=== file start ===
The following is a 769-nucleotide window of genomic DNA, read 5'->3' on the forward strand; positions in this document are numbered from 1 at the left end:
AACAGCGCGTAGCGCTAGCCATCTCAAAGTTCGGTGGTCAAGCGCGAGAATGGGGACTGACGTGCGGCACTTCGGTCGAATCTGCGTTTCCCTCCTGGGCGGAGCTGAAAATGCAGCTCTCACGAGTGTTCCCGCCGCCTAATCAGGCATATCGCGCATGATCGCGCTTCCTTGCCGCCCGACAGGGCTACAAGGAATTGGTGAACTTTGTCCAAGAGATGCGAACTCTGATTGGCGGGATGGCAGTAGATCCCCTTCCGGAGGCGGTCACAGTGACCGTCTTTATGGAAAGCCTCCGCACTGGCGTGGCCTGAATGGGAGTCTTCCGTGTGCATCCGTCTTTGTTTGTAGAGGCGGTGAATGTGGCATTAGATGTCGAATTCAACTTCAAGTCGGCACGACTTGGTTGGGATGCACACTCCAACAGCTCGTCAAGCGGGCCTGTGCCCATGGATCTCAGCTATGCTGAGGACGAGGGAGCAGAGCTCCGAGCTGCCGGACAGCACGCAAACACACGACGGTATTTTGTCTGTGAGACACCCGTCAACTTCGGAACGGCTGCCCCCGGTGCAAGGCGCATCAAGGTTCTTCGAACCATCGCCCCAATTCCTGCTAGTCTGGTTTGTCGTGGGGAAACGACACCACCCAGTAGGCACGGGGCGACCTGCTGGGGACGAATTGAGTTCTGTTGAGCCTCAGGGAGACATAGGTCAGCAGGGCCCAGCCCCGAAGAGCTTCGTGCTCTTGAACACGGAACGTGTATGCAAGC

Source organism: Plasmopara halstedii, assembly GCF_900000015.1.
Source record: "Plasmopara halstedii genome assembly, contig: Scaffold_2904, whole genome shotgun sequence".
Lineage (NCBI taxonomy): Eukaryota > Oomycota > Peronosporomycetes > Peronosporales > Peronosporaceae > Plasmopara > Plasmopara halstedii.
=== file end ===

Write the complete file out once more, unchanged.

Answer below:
The following is a 769-nucleotide window of genomic DNA, read 5'->3' on the forward strand; positions in this document are numbered from 1 at the left end:
AACAGCGCGTAGCGCTAGCCATCTCAAAGTTCGGTGGTCAAGCGCGAGAATGGGGACTGACGTGCGGCACTTCGGTCGAATCTGCGTTTCCCTCCTGGGCGGAGCTGAAAATGCAGCTCTCACGAGTGTTCCCGCCGCCTAATCAGGCATATCGCGCATGATCGCGCTTCCTTGCCGCCCGACAGGGCTACAAGGAATTGGTGAACTTTGTCCAAGAGATGCGAACTCTGATTGGCGGGATGGCAGTAGATCCCCTTCCGGAGGCGGTCACAGTGACCGTCTTTATGGAAAGCCTCCGCACTGGCGTGGCCTGAATGGGAGTCTTCCGTGTGCATCCGTCTTTGTTTGTAGAGGCGGTGAATGTGGCATTAGATGTCGAATTCAACTTCAAGTCGGCACGACTTGGTTGGGATGCACACTCCAACAGCTCGTCAAGCGGGCCTGTGCCCATGGATCTCAGCTATGCTGAGGACGAGGGAGCAGAGCTCCGAGCTGCCGGACAGCACGCAAACACACGACGGTATTTTGTCTGTGAGACACCCGTCAACTTCGGAACGGCTGCCCCCGGTGCAAGGCGCATCAAGGTTCTTCGAACCATCGCCCCAATTCCTGCTAGTCTGGTTTGTCGTGGGGAAACGACACCACCCAGTAGGCACGGGGCGACCTGCTGGGGACGAATTGAGTTCTGTTGAGCCTCAGGGAGACATAGGTCAGCAGGGCCCAGCCCCGAAGAGCTTCGTGCTCTTGAACACGGAACGTGTATGCAAGC

Source organism: Plasmopara halstedii, assembly GCF_900000015.1.
Source record: "Plasmopara halstedii genome assembly, contig: Scaffold_2904, whole genome shotgun sequence".
Lineage (NCBI taxonomy): Eukaryota > Oomycota > Peronosporomycetes > Peronosporales > Peronosporaceae > Plasmopara > Plasmopara halstedii.